Sun, Feb 03, 2008 - Page 11 News List

Chinese tax ruling may boost Taiwanese firms

STAFF WRITER, WITH CNA

A recent Chinese tax reduction on ethanolamine products could help Taiwanese petrochemical exports to China outplay competitors in the Chinese market, a senior official at the Bureau of Foreign Trade (BOFT) under the Ministry of Economic Affairs said yesterday.

China cut an anti-dumping tax imposed on ethanolamine imports from Taiwanese petrochemical producer Oriental Union Chemical Corp (東聯化學) to 5.3 percent from 20 percent, an announcement issued by China's Ministry of Commerce (MOC) said.

Oriental Union Chemical filed an appeal with the MOC in 2006, asking for a reversal of the ministry's imposition of a 20 percent anti-dumping tax on the company. After a year, the Chinese ministry decided the firm showed no trade dumping inclinations and awarded a massive tax reversal.

Describing the ruling as an opportunity, BOFT Deputy Director-General James Wu (吳新華) called for more companies to ask for cuts in anti-dumping tax rates.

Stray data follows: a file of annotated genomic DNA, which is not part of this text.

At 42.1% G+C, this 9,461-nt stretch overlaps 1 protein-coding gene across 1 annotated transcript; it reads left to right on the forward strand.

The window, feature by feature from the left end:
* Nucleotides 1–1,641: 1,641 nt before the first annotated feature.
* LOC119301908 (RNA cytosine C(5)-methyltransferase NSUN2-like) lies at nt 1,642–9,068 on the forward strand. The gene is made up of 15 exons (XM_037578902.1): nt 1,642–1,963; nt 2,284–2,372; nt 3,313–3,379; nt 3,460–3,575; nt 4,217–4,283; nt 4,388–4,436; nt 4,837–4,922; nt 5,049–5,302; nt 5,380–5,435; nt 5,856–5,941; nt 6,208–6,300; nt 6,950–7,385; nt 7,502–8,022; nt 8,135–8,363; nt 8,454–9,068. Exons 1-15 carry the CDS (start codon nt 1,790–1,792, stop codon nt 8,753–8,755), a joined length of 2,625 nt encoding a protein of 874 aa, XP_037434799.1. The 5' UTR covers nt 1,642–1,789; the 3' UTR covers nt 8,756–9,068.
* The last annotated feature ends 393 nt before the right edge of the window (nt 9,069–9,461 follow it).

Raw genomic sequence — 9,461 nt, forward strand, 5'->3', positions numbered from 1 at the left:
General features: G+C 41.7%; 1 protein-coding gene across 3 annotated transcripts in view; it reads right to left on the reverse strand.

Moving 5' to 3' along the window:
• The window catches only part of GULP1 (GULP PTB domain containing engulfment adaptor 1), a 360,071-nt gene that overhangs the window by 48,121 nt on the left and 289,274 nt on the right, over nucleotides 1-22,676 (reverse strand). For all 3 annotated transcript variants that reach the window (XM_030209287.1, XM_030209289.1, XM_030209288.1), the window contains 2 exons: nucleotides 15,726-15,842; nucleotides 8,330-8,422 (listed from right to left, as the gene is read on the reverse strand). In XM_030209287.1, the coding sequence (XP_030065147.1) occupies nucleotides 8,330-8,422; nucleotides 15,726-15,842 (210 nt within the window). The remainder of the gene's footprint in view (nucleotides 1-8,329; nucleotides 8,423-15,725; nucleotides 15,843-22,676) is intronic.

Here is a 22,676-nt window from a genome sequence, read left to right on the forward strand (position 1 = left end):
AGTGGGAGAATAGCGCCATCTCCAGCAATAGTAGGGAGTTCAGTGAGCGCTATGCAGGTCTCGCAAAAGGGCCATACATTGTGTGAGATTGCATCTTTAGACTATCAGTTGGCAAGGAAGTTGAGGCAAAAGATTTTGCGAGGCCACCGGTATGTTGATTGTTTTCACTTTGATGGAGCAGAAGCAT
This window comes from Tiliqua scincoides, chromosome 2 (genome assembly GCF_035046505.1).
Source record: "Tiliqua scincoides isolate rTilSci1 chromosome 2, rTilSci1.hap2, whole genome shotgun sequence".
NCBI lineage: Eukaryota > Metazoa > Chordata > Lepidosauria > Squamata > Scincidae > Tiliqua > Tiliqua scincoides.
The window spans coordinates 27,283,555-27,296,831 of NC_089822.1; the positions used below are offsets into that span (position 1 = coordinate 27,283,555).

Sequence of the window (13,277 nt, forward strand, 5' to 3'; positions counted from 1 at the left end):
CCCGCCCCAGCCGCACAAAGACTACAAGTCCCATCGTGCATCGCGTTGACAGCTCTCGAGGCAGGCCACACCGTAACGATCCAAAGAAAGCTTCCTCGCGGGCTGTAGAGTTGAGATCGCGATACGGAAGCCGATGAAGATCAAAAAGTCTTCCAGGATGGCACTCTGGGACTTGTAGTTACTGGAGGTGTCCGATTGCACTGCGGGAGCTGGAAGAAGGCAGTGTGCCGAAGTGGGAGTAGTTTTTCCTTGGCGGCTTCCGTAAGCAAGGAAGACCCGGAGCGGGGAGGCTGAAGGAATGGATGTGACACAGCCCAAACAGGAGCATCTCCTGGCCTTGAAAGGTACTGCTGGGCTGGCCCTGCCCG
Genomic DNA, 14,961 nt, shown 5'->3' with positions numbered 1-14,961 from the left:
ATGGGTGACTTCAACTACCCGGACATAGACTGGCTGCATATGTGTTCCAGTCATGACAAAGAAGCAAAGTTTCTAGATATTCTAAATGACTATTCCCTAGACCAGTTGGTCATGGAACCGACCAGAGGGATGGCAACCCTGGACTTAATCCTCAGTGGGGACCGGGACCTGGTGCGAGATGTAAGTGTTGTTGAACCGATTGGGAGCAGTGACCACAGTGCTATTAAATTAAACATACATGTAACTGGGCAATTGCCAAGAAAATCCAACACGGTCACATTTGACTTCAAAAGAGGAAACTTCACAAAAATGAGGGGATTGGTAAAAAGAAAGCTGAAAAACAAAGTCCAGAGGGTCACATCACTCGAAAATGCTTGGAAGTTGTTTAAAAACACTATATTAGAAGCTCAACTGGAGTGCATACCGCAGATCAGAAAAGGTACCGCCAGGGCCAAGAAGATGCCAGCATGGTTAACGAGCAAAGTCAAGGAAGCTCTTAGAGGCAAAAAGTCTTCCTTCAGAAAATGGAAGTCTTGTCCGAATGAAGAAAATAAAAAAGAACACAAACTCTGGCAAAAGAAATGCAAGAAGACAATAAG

From 2004, China has imposed heavy anti-dumping taxes on ethanolamine products imported from foreign countries, such as Japan, the US and Taiwan, with tax rates ranging from 20 percent to 74 percent, to prevent foreign products from monopolizing the market and to boost Chinese petrochemical companies.

Japan's Nippon Shokubai Co was also given a tax reduction on its ethanolamine products, down to 7.3 percent from its previous 74 percent, the same ministry statement said.

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